Would the O.J. Simpson Trial Be Different Today?

At the time of the original O.J. Simpson trial, many feminists were horrified that a woman who was stalked, beaten and raped by one man, and who asked for help many times, was then brutally murdered—and that in the trial, she should have gotten her justice, but it was instead turned into a carnival in which Nicole and her friend Ron Goldman were mere sideshows.

Many of the dynamics at play in the Simpson trial have not changed as much as one would hope—including deep racism in policing and criminal justice, a resulting deep skepticism that the system is fair, and a related impulse to filter facts and information through the lens of identity first and reality second.

Women and Caregivers Face Too Many Barriers Running for Office—Here’s How the ‘Help America Run’ Act Can Help

Parents, especially parents of young children, must bring children on the campaign trail—with all the difficulties that entails—or rely on vanishing childcare slots.

Currently, federal law permits candidates to use campaign funds for a limited number of personal expenses—such as childcare—incurred only because they are campaigning with each state having their own restrictions, too. The Help America Run Act formalizes and guarantees to help level the playing field for federal candidates. Without this standard, working parents, caregivers and the candidates from marginalized communities face barriers to campaigning resulting in a Congress that does not look like the United States.

The Legacy of Black Cowgirls

Ahead of Beyoncé’s release of Cowboy Carter, we spoke to Black women and girls making waves in rodeo.

When Beyoncé announced the ode to her country and Southern roots, it sent some fans and naysayers into a social media frenzy. But for real-life cowgirls and rodeo veterans, it was a time to feel nothing but pride. Their wish for all the Beyoncé uproar? Those folks will finally recognize that Black women and girls reign supreme at the rodeo.

Why the ERA Is Needed—Even With the 14th Amendment

For years, critics have claimed that women don’t need the Equal Rights Amendment because the Supreme Court has secured women’s rights under the 14th Amendment’s Equal Protection Clause. 

At the time it was ratified in the 19th century, no one thought that the 14th Amendment protected women; its purpose was to end slavery. Thanks to pioneering lawsuits by Ruth Bader Ginsburg in the 1970s, women did gain a measure of equal rights under the 14th Amendment, but lawyers know that those victories were limited.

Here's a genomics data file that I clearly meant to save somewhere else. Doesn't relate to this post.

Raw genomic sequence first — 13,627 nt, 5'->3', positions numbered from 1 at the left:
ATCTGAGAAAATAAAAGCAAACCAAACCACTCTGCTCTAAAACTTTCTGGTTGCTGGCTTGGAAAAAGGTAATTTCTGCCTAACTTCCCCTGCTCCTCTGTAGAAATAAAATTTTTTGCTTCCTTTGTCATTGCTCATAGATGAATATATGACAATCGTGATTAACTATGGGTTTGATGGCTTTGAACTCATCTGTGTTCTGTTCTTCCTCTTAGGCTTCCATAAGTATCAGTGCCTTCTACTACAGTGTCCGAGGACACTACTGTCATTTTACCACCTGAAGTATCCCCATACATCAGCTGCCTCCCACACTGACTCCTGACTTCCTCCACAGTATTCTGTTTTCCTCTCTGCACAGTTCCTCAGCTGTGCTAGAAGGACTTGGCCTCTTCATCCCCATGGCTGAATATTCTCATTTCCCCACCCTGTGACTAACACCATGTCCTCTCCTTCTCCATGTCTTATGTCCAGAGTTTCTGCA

(This essay is part of “The ERA Is Essential to Democracy” Women & Democracy collection.)

‘Small But Mighty’: Abortion Funding in New England

Since the fall of Roe, states in New England have been fairly protective of abortion. In spite of these protections, there are still abortion seekers in New England who need help accessing costly procedures. That’s where abortion funds come in—local nonprofits that pay for someone’s abortion, plus extra costs, like transportation or lodging.

We interviewed representatives from Tides for Reproductive Freedom (Tides) in Massachusetts, the Reproductive Freedom Fund of New Hampshire (ReproFund), and the Women’s Health and Education Fund of Rhode Island (WHEF). More than one fund activist called their group “small but mighty”—acknowledging both the community-based approach, but also the power that comes with their smallness.

(This piece is the second in a series of articles spotlighting interviews with fund representatives across the U.S.)

‘Riding Barbie’s Coattails’: Race, Gender and Inclusivity at the 2024 Oscars

It’s time to place more women of color at the center of our film narratives—and, as Cord Jefferson implored in his acceptance speech, it’s time for the cultural gatekeepers to fund and support more opportunities for diverse stories and talents.

I congratulate all Oscar winners this year, but it’s much too soon to pat Academy members on the back for doing the bare minimum of race and gender inclusivity.

Charting the Future of Equal Pay

Today, women workers make 78 cents when compared to men, and 66 cents for Black women, 52 cents for Latinas and 55 cents for Native women. The earnings gap is even larger when the value of benefits, including health and life insurance and performance bonuses, is included in the equation.

Disclosure of pay data by gender and race to the EEOC may pave the way for transparency to the public at large—and much-needed action to close gender and racial pay gaps once and for all. It’s been 60 years. Isn’t that long enough?

(This article originally appears in the Spring 2024 issue of Ms. Join the Ms. community today and you’ll get issues delivered straight to your mailbox!)

Lost Women: Harriet H. Robinson, An American Mill Girl 

Reclaiming the forgotten histories of women was the driving force behind Ms.‘ monthly column “Lost Women.” This Women’s History Month, we’re reviving the iconic series—diving into the archives to make these histories more accessible to our new age of Ms. readers.

This week: Harriet Robinson captured and preserved the fleeting golden age for female factory laborers—a unique period when the daughters of New England led the way in the transformation of America … and of themselves.